No matter how much you and your family love each other, is there too much drama in your relationships? Are you feeling exhausted and emotionally drained, tired of all the yelling, tearing each other down, blaming, and accusing? Is it sometimes worse during the holidays?
You’ve probably heard the saying that we frequently treat strangers better than we treat our loved ones. Why are we all so willing to hurt those we care about most, but we’ll put people we barely even know on some kind of pedestal?
We are so driven by the need to be accepted that we often let that define our behavior. As humans, we are pack animals—we thrive in groups, so the thought of not fitting in is terrifying.
Should we stop treating strangers, acquaintances, or friends so well? Of course not. What we should do is encourage our family members to treat each other differently.
Behavior is about choice, as much as we may not want to believe that. “Well, you know how I get when I’ve had a hard day – I can’t help it, I just lash out.” Nope. That doesn’t fly; it’s simply an excuse.
Whether we feel disrespected, frustrated, or let down again, our reaction to the issue is under our control.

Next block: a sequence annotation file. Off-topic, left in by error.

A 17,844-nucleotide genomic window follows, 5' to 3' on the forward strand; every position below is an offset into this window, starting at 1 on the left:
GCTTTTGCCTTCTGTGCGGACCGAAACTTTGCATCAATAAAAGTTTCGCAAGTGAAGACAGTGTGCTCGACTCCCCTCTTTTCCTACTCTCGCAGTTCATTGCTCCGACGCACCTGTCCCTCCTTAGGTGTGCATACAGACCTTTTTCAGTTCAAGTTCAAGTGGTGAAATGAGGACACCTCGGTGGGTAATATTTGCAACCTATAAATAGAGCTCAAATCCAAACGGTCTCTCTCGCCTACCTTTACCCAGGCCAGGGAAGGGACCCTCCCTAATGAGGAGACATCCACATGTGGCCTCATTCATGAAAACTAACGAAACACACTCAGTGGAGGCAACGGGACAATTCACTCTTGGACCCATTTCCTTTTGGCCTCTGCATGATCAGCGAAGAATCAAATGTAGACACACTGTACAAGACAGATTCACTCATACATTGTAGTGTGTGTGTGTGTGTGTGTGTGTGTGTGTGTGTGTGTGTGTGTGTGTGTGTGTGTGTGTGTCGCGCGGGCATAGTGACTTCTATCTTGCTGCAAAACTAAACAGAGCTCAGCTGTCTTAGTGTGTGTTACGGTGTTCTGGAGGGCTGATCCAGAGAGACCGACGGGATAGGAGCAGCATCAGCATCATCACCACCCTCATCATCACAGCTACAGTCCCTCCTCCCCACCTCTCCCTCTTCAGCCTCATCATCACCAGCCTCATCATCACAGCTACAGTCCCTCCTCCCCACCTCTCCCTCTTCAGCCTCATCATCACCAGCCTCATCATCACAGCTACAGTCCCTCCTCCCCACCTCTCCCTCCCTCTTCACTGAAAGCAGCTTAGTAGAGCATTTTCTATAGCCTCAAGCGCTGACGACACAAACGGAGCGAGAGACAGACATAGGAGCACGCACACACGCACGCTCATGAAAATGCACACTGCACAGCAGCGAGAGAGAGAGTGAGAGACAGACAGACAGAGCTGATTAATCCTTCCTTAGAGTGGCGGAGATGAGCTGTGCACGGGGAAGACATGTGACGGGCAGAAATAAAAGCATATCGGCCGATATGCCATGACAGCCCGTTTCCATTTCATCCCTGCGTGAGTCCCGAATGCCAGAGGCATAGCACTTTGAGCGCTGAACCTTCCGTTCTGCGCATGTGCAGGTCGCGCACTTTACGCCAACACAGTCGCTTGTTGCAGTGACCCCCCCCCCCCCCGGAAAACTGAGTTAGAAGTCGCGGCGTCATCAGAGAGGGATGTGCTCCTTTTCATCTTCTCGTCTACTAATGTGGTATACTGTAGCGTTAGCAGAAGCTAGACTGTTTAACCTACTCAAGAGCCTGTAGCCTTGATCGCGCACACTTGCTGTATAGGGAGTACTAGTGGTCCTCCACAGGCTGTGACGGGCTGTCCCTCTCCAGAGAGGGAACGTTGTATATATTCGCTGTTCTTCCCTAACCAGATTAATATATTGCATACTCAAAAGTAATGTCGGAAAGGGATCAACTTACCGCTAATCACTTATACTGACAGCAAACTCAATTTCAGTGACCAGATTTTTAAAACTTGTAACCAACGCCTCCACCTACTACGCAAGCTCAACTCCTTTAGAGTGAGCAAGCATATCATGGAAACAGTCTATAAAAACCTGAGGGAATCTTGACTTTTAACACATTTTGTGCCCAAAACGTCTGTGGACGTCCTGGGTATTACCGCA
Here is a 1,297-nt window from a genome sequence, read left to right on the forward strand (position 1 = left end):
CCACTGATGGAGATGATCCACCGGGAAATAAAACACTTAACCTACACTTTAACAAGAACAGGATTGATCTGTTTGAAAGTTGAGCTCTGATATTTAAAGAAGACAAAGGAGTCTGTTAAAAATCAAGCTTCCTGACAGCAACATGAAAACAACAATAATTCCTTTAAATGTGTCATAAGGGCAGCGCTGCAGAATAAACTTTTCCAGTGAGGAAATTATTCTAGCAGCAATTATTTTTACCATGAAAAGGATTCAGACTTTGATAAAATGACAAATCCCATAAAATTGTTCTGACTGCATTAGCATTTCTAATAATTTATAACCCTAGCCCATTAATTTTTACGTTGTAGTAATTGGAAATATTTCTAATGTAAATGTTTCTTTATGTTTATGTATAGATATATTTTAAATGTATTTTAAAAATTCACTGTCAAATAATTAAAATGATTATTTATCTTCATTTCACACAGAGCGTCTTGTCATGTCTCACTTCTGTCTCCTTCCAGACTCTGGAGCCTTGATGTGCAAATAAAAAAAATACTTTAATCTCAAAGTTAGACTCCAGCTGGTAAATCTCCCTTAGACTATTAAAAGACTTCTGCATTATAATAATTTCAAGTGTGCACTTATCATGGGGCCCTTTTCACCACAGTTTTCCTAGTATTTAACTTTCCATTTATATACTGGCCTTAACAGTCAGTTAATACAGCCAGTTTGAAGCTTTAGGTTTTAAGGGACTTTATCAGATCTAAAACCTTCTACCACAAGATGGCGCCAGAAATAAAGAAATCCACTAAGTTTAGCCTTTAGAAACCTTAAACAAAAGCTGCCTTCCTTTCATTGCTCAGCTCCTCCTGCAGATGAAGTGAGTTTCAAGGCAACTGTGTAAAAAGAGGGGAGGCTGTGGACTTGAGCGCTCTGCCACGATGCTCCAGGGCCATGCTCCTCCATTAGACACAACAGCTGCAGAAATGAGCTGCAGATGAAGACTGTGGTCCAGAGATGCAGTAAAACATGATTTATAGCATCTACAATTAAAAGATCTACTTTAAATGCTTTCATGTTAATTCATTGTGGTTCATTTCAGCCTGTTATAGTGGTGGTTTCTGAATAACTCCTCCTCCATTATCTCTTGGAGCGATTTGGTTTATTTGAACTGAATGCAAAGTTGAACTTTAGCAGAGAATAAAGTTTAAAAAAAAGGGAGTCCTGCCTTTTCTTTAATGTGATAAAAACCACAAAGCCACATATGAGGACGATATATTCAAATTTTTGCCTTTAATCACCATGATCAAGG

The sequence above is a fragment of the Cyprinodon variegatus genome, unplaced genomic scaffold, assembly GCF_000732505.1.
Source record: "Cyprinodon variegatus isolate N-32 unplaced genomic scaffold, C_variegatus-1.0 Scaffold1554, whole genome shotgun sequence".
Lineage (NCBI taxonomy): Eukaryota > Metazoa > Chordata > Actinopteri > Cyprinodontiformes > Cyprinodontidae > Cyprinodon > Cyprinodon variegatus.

We may not be able to stop our brains from going into the red zone, but we can stop hateful things from coming out of our mouths. We can excuse ourselves so we can go calm down and get the quiet we need.
We can even ask the other person, in a non-accusatory tone, what happened to keep them from doing what they said they would. Maybe a real issue came up and they just couldn’t get to it. Or maybe they accidentally forgot, feel terrible about it, and will fix the situation as soon as possible.
Think about it logically: what sense does it make to hurt the people who constantly work hard to love and support us, who genuinely accept us for who we are, who devote great portions of their lives and hearts to us—and vice versa?
Take it a step further: what does it cost us to be better to the people we love?
What does it take away from us to assume we are all doing our best and not actively trying to hurt or disappoint each other? What would it hurt if we stopped to wonder if the other person had a hard day, too?
If anything, we need more compassion from and for our loved ones than what we freely give away to others.
Let’s all work together to put effort into nourishing our most important relationships instead of allowing taking each other for granted.
Take a moment to remember what you love most about the people closest to you. Try and hold that in your heart all the time, especially when you get angry or frustrated. Giving people the benefit of the doubt can have tremendous results. When we stop attacking each other, there is room for compassion and tenderness to grow.
If you’d like some more tips on dealing with stress during the holidays, join me for my upcoming FREE teleseminar: Tips for Managing Holiday Frenzy. CLICK HERE to learn more!